| Personal Accounts |

The Unfinished story


ld meets new in York, perhaps more than in any other city in England.

Bus routes weave around ancient city walls, the quaint marketplace thrives just a short distance from a designer outlet mall, and supermarkets jostle for space along a riverbank marked with bridges, stone buildings, signposts to history.

In the middle of the city center, there’s a grassy hill. It looks as if it’s been uprooted from the countryside and transplanted into the heart of a bustling city. Visitors walk across it, stare up at the gray-stoned tower at the peak. Some pause by a brass plaque set in the grass, near the steps to the tower.

It’s a memorial, something about Jews. The date is 1190. Dear me, that’s a long time ago, they say, shaking their heads. Then they move on.

When we came there, though, we lingered. We stood, grouped together, huddled against the chill in the air, in our hearts. We stood and sang in the spot where generations ago, Jews gave their lives to Hashem.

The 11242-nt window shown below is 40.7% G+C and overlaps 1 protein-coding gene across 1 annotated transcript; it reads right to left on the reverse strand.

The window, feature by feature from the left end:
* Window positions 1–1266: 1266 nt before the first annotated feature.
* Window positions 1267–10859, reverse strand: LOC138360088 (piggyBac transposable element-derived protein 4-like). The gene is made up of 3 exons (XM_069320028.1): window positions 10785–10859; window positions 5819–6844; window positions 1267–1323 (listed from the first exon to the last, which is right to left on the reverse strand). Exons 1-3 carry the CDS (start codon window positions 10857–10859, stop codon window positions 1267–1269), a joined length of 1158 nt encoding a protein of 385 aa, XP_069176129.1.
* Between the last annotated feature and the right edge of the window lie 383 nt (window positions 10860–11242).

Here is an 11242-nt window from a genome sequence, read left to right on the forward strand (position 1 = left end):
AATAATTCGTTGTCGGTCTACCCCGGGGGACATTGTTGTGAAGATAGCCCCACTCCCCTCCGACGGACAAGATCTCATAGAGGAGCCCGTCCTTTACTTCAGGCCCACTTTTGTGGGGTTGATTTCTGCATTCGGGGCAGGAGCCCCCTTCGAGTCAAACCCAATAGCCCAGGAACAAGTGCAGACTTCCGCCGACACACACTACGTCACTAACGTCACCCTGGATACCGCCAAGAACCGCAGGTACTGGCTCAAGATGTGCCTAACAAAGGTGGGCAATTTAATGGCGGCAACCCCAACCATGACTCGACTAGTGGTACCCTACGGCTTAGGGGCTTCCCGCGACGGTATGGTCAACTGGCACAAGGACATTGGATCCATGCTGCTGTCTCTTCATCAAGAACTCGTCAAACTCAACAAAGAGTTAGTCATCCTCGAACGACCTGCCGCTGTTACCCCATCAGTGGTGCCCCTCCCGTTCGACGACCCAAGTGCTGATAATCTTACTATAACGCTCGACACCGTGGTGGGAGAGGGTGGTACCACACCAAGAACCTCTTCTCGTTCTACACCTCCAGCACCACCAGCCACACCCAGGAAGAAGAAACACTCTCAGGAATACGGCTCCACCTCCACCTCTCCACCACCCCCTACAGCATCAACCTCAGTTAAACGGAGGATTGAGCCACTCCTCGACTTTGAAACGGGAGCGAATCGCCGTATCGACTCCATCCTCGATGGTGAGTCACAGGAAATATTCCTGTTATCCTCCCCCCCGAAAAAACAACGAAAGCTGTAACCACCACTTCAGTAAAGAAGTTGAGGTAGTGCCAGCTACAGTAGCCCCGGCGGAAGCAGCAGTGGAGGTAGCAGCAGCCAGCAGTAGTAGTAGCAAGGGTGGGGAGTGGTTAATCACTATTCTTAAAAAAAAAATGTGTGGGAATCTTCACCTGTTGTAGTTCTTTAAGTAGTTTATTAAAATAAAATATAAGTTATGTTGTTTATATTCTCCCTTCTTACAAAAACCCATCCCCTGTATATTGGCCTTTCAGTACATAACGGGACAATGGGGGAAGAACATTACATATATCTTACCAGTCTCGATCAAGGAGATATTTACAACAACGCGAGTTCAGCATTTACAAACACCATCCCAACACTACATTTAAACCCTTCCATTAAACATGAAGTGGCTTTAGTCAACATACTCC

We came to say we survived. There are no Jews left in York. In the wake of the tragedies of 1190, the rabbanim placed a cheirem on staying overnight in the city that once housed a thriving Jewish community. And while the streets around us pulsed with life, the plaque — and the reconstructed tower — were all that was left of the Jewish community.

We climbed the steps up the hill, showed our passes to the receptionist at the tower’s gate. It’s a heritage site now. But once we were inside the gates, it was ours again, and we sat in a circle and let our imagination paint the scene of that terrible day.

It was Shabbos Hagadol, May 1190. Richard the Lionheart had just ascended the throne, sparking a wave of pogroms that began in London and wended their way up north. And although the king eventually declared to end the persecution, he then left on a celebratory Crusade.

The Jews of York fled to Clifford’s Tower for protection, but they were besieged by a violent mob. Every morning, a priest garbed in white addressed the crowd, performing mass in front of the castle. The Jews were running out of food and water, and it was clear they would not hold out much longer.

Surrender would mean forced baptism, torture, or death. There was no choice left.